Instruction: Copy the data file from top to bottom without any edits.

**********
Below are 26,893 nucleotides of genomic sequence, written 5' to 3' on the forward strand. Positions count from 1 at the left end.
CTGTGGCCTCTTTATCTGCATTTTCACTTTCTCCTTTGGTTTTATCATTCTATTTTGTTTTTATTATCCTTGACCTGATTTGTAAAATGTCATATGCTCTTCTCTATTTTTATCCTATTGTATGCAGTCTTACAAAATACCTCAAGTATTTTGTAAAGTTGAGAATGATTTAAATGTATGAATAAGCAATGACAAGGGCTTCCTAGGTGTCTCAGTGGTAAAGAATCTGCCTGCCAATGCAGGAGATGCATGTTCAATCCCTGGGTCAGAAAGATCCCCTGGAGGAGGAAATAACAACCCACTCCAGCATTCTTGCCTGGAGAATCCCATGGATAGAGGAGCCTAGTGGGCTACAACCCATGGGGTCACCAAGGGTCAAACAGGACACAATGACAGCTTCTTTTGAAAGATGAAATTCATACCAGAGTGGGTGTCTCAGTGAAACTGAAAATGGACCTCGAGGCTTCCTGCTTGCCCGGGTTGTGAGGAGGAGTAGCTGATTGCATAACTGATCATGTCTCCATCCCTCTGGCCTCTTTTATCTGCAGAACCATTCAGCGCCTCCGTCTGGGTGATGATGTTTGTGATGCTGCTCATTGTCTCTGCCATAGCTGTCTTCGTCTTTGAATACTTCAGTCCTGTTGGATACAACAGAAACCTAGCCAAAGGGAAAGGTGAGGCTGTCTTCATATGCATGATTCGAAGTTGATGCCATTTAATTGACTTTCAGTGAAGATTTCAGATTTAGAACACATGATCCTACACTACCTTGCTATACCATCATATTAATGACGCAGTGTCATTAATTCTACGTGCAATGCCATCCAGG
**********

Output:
Below are 26,893 nucleotides of genomic sequence, written 5' to 3' on the forward strand. Positions count from 1 at the left end.
CTGTGGCCTCTTTATCTGCATTTTCACTTTCTCCTTTGGTTTTATCATTCTATTTTGTTTTTATTATCCTTGACCTGATTTGTAAAATGTCATATGCTCTTCTCTATTTTTATCCTATTGTATGCAGTCTTACAAAATACCTCAAGTATTTTGTAAAGTTGAGAATGATTTAAATGTATGAATAAGCAATGACAAGGGCTTCCTAGGTGTCTCAGTGGTAAAGAATCTGCCTGCCAATGCAGGAGATGCATGTTCAATCCCTGGGTCAGAAAGATCCCCTGGAGGAGGAAATAACAACCCACTCCAGCATTCTTGCCTGGAGAATCCCATGGATAGAGGAGCCTAGTGGGCTACAACCCATGGGGTCACCAAGGGTCAAACAGGACACAATGACAGCTTCTTTTGAAAGATGAAATTCATACCAGAGTGGGTGTCTCAGTGAAACTGAAAATGGACCTCGAGGCTTCCTGCTTGCCCGGGTTGTGAGGAGGAGTAGCTGATTGCATAACTGATCATGTCTCCATCCCTCTGGCCTCTTTTATCTGCAGAACCATTCAGCGCCTCCGTCTGGGTGATGATGTTTGTGATGCTGCTCATTGTCTCTGCCATAGCTGTCTTCGTCTTTGAATACTTCAGTCCTGTTGGATACAACAGAAACCTAGCCAAAGGGAAAGGTGAGGCTGTCTTCATATGCATGATTCGAAGTTGATGCCATTTAATTGACTTTCAGTGAAGATTTCAGATTTAGAACACATGATCCTACACTACCTTGCTATACCATCATATTAATGACGCAGTGTCATTAATTCTACGTGCAATGCCATCCAGG